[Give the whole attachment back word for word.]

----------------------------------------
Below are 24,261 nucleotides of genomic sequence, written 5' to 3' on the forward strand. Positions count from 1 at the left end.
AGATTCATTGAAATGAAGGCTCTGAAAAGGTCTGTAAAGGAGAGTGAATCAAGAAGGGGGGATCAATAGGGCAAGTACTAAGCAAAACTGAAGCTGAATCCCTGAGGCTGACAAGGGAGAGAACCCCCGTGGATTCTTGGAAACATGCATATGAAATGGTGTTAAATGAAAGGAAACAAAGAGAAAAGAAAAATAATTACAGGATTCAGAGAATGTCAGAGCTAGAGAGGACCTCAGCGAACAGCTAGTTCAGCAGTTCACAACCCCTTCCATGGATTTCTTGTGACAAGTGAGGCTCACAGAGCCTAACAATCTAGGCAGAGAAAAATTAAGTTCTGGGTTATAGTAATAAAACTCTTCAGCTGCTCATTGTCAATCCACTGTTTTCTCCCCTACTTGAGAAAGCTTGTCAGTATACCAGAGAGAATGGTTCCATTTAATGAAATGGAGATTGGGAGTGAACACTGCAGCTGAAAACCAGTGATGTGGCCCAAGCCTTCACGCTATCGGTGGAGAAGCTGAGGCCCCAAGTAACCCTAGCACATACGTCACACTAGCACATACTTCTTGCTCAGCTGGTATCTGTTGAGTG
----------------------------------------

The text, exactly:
Below are 24,261 nucleotides of genomic sequence, written 5' to 3' on the forward strand. Positions count from 1 at the left end.
AGATTCATTGAAATGAAGGCTCTGAAAAGGTCTGTAAAGGAGAGTGAATCAAGAAGGGGGGATCAATAGGGCAAGTACTAAGCAAAACTGAAGCTGAATCCCTGAGGCTGACAAGGGAGAGAACCCCCGTGGATTCTTGGAAACATGCATATGAAATGGTGTTAAATGAAAGGAAACAAAGAGAAAAGAAAAATAATTACAGGATTCAGAGAATGTCAGAGCTAGAGAGGACCTCAGCGAACAGCTAGTTCAGCAGTTCACAACCCCTTCCATGGATTTCTTGTGACAAGTGAGGCTCACAGAGCCTAACAATCTAGGCAGAGAAAAATTAAGTTCTGGGTTATAGTAATAAAACTCTTCAGCTGCTCATTGTCAATCCACTGTTTTCTCCCCTACTTGAGAAAGCTTGTCAGTATACCAGAGAGAATGGTTCCATTTAATGAAATGGAGATTGGGAGTGAACACTGCAGCTGAAAACCAGTGATGTGGCCCAAGCCTTCACGCTATCGGTGGAGAAGCTGAGGCCCCAAGTAACCCTAGCACATACGTCACACTAGCACATACTTCTTGCTCAGCTGGTATCTGTTGAGTG